Plasmodium protozoans from mosquito saliva infecting human red blood cells, causing malaria.
The Nanovaccine Institute strives to improve infectious disease therapies with nanoparticle-based approaches.
Nanovaccine Institute researchers have developed novel nanomedicine therapies to treat chronic disease caused by bacterial pathogens that have developed anti-microbial resistance. Many of these pathogens cause chronic disease that impacts humans in tropical and other regions of the globe, leading to conditions such as lymphatic filariasis, glanders, melioidosis, and malaria, that typically require large doses of combinatorial drug regimens that are difficult to manage.
This work is based on the use of Trojan horse nanomedicines based on amphiphilic polyanhydride formulations that effectively penetrate tough barriers such as the insect cuticle (e.g., for treating malaria and lymphatic filariasis) and antibiotic-resistant bacterial cell walls (e.g., Brucella melitensis, Burkholderia spp.). The nanomedicines provide a safe delivery of drugs and antimicrobials with significant dose sparing, fewer off-target effects, and enhanced compliance.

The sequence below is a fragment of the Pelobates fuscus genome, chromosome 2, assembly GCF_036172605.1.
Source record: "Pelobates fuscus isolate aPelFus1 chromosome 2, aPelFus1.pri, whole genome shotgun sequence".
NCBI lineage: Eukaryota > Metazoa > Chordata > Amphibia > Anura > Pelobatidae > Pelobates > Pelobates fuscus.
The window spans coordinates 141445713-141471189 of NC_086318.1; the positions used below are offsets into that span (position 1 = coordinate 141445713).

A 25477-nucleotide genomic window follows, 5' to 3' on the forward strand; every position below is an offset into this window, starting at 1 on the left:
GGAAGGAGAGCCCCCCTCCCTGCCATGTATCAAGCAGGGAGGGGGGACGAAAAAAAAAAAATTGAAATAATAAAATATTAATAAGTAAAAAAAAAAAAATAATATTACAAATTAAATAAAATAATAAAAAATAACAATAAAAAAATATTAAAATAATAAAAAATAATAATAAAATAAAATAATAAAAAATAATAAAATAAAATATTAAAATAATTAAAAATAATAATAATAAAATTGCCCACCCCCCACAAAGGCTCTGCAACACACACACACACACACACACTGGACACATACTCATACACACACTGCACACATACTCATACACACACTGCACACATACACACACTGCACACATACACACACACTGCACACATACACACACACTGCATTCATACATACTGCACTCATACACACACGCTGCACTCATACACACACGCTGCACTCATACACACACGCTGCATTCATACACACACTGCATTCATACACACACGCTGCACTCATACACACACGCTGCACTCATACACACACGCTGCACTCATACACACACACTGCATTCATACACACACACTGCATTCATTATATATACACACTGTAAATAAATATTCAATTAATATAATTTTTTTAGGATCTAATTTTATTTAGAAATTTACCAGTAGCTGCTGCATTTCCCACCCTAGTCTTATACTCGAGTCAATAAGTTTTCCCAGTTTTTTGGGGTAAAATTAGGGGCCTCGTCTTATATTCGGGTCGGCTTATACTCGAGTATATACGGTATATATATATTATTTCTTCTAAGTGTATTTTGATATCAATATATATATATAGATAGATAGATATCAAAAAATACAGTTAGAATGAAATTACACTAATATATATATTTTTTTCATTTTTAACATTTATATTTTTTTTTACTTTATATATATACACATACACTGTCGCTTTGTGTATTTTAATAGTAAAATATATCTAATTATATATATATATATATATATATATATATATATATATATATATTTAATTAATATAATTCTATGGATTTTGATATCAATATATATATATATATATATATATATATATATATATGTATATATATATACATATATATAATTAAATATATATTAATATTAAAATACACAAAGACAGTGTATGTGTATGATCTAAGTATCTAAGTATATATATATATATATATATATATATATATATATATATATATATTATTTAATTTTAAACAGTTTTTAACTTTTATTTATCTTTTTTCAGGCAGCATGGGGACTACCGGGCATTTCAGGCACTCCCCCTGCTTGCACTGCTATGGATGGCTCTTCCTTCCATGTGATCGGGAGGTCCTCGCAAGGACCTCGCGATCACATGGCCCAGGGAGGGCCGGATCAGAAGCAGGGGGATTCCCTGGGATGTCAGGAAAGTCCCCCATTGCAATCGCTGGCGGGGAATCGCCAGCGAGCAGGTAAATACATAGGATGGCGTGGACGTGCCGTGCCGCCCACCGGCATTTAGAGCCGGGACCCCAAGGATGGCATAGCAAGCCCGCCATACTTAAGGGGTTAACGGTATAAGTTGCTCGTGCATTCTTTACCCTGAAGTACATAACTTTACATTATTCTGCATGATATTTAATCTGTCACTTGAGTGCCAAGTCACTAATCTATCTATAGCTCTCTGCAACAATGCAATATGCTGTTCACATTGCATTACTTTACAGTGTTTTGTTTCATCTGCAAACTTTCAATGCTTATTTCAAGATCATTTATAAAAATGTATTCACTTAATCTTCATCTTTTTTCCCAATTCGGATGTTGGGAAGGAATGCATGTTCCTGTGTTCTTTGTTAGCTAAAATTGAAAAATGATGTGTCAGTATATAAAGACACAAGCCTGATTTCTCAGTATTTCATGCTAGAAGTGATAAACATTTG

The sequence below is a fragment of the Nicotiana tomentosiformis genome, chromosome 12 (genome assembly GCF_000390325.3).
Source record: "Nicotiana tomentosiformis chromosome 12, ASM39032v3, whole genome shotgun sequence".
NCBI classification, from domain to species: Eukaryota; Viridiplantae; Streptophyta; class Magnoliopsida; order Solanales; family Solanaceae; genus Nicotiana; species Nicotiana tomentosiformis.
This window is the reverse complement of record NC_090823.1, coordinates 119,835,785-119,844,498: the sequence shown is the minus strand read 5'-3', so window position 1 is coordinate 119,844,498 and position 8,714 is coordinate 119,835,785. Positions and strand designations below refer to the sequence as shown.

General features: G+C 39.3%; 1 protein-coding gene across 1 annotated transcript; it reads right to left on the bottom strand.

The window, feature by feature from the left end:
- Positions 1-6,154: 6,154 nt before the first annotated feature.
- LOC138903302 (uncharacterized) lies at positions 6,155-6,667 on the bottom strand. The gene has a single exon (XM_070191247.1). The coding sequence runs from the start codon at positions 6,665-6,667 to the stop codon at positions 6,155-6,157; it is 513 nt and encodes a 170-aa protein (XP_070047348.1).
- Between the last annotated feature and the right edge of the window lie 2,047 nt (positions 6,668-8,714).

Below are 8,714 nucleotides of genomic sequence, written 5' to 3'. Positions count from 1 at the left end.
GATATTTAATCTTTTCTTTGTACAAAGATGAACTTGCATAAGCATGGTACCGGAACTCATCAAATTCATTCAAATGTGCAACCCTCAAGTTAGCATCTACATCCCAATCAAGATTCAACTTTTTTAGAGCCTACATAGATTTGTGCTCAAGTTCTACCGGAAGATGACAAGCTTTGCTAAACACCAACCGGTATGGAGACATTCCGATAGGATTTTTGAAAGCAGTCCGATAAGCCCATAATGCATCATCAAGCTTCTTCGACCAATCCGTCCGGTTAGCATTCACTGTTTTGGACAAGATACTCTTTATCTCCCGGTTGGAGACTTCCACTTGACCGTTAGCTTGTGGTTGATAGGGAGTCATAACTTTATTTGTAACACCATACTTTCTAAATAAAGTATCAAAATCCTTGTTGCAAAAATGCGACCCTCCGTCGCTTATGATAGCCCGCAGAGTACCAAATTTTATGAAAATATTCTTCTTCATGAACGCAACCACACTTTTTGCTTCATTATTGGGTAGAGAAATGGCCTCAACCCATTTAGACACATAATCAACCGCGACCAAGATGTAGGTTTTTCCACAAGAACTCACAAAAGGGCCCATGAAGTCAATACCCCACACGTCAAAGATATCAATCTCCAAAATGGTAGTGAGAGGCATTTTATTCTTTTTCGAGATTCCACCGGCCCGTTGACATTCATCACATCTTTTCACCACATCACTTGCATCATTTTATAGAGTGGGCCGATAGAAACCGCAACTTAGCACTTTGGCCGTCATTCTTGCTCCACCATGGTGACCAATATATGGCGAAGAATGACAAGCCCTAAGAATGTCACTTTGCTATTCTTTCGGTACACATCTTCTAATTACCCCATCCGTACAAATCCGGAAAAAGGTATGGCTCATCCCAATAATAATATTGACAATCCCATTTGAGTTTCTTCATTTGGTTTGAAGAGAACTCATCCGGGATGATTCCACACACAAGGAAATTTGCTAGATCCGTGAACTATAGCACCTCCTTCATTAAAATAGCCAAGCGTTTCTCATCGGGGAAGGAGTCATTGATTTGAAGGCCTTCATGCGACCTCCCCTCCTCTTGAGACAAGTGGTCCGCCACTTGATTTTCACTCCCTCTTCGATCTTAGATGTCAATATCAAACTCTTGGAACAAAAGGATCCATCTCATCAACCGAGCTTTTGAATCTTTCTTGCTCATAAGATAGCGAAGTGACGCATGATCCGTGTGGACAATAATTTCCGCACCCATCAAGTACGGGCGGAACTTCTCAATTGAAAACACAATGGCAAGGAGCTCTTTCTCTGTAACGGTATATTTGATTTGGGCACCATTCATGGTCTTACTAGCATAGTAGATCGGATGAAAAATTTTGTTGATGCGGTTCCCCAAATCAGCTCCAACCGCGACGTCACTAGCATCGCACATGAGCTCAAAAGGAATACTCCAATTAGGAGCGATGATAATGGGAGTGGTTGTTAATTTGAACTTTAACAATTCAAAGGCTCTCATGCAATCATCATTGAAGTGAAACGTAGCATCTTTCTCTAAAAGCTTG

Partnerships between microbiologists, cell biologists, immunologists, chemists, biomedical, chemical, and materials engineers, pharmaceutical scientists, and physicians are enabling these advances.